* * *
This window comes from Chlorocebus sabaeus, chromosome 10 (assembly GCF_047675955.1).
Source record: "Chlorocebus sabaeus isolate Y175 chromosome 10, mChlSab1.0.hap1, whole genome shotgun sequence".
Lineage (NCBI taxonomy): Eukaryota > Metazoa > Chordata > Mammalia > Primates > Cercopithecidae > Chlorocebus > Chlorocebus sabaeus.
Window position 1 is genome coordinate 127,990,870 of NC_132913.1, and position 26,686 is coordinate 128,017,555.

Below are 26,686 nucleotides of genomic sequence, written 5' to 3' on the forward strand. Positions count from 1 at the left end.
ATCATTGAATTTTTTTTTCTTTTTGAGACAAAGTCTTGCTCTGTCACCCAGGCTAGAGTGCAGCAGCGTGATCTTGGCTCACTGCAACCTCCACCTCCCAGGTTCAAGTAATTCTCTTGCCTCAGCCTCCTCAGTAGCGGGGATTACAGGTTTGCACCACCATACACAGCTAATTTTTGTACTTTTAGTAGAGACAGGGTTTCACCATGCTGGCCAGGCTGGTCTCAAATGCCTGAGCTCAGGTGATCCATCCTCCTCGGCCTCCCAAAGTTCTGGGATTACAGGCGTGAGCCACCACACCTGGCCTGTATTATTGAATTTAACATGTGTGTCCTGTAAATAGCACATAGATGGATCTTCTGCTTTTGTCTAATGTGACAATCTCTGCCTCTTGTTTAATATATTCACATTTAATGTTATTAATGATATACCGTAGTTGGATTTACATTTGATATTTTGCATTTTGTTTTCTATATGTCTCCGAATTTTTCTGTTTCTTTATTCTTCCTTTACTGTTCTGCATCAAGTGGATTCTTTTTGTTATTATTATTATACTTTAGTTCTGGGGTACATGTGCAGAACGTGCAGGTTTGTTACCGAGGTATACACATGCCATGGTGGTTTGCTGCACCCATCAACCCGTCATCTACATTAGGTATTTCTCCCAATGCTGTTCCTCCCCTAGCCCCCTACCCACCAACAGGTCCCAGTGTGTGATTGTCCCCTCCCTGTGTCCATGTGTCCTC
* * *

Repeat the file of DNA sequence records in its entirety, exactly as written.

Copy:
This window comes from Chlorocebus sabaeus, chromosome 10 (assembly GCF_047675955.1).
Source record: "Chlorocebus sabaeus isolate Y175 chromosome 10, mChlSab1.0.hap1, whole genome shotgun sequence".
Lineage (NCBI taxonomy): Eukaryota > Metazoa > Chordata > Mammalia > Primates > Cercopithecidae > Chlorocebus > Chlorocebus sabaeus.
Window position 1 is genome coordinate 127,990,870 of NC_132913.1, and position 26,686 is coordinate 128,017,555.

Below are 26,686 nucleotides of genomic sequence, written 5' to 3' on the forward strand. Positions count from 1 at the left end.
ATCATTGAATTTTTTTTTCTTTTTGAGACAAAGTCTTGCTCTGTCACCCAGGCTAGAGTGCAGCAGCGTGATCTTGGCTCACTGCAACCTCCACCTCCCAGGTTCAAGTAATTCTCTTGCCTCAGCCTCCTCAGTAGCGGGGATTACAGGTTTGCACCACCATACACAGCTAATTTTTGTACTTTTAGTAGAGACAGGGTTTCACCATGCTGGCCAGGCTGGTCTCAAATGCCTGAGCTCAGGTGATCCATCCTCCTCGGCCTCCCAAAGTTCTGGGATTACAGGCGTGAGCCACCACACCTGGCCTGTATTATTGAATTTAACATGTGTGTCCTGTAAATAGCACATAGATGGATCTTCTGCTTTTGTCTAATGTGACAATCTCTGCCTCTTGTTTAATATATTCACATTTAATGTTATTAATGATATACCGTAGTTGGATTTACATTTGATATTTTGCATTTTGTTTTCTATATGTCTCCGAATTTTTCTGTTTCTTTATTCTTCCTTTACTGTTCTGCATCAAGTGGATTCTTTTTGTTATTATTATTATACTTTAGTTCTGGGGTACATGTGCAGAACGTGCAGGTTTGTTACCGAGGTATACACATGCCATGGTGGTTTGCTGCACCCATCAACCCGTCATCTACATTAGGTATTTCTCCCAATGCTGTTCCTCCCCTAGCCCCCTACCCACCAACAGGTCCCAGTGTGTGATTGTCCCCTCCCTGTGTCCATGTGTCCTC